Unfortunately, in most of my cases, the deadline was never met. Not only that, but the illustrator would tell me that he or she was working on a certain phase of the project—and would show me what he or she had accomplished—only to vanish for weeks and come up with some type of lame excuse.
Don’t fall into this trap. Keep track of the illustrator’s progress. Ask for weekly updates. Be on top of the activities. Set the tone at the beginning about expectations and open communication.
I promise you, this will save a lot of headache down the road.
3. I didn’t thoroughly research the skill set for the ideal designer.
Unless you are a designer by trade and don’t want to take chances, you will need someone to format your books.
As wild as this may sound, not everyone is qualified to format for different distributors. Some people are knowledgeable about Kindle and CreateSpace formatting, others Smashword, others IngramSpark, and so forth.
But a few will know how to correctly tend to all distributors. Those are the designers you need to seek. They have years of experience formatting, and in some instances, might have even worked for some of the big-name publishers or their subsidiaries.
As I have seen firsthand a little bit of all worlds, my best advice is for you to take your time to learn about the formatter’s skills. Look for the ones who are well versed with InDesign or Adobe Illustrator.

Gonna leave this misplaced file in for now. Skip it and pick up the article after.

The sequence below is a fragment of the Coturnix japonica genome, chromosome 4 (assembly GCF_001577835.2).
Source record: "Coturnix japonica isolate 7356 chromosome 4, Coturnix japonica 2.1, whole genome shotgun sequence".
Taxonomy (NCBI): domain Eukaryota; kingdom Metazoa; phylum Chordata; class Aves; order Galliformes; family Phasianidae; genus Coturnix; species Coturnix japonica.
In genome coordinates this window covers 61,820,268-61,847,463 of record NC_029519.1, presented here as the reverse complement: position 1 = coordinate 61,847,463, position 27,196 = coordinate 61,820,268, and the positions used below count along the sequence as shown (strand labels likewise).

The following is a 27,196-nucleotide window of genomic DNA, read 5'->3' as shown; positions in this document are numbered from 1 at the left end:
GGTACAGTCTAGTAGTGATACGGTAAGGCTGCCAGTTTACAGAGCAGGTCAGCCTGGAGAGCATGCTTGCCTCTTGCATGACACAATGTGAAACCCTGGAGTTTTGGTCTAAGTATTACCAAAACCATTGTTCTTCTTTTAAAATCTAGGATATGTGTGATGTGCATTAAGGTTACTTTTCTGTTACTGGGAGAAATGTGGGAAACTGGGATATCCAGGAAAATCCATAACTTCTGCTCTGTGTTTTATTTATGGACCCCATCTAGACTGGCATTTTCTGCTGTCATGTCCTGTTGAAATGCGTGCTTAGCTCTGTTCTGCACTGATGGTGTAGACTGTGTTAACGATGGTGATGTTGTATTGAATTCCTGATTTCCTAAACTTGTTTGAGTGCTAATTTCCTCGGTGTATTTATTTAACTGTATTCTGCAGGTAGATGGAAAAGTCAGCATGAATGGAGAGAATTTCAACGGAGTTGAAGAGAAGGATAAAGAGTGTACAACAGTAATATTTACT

This might seem silly at first, but trust that given the nature of picture books, someone with this type of knowledge will hit the nail on the head with all specifications on the distributor’s end and make this part of the publishing process much smoother for you.
4. I didn’t trust my gut.
Like anything else, we sometimes get that strong voice telling us not to follow a path, not to do this or that, or maybe to go for something but not in the way we are currently seeking. The same happens when working on self-publishing your children’s books.
During the making of Giggly Bear’s Fun Trip in the Yellow Bus, I was faced with quite a few dilemmas when working with the illustrator and trying to put my marketing strategies into practice.
What I learned with that is it’s important to follow your instincts and pay attention when certain aspects don’t seem right. After all, you are your own publisher. And as a writer, you have the vision of your character and story. So deep inside, you know what is better for your situation.
Self-publishing children’s picture books doesn’t have to be rocket science, but like anything else, there is a learning curve.
When you think about the four steps, remember that you as the writer and publisher have to coordinate the entire logistics and synchronize the parts as you go—writing, formatting, promoting, and launching.
Like in a Viennese Waltz, you hold closer to your babies (written pieces and illustrations), and with focus and practice, you pick up the beat and soon will be able to do well.
Until you are comfortable with every step, keep writing, and don’t let the enthusiasm go.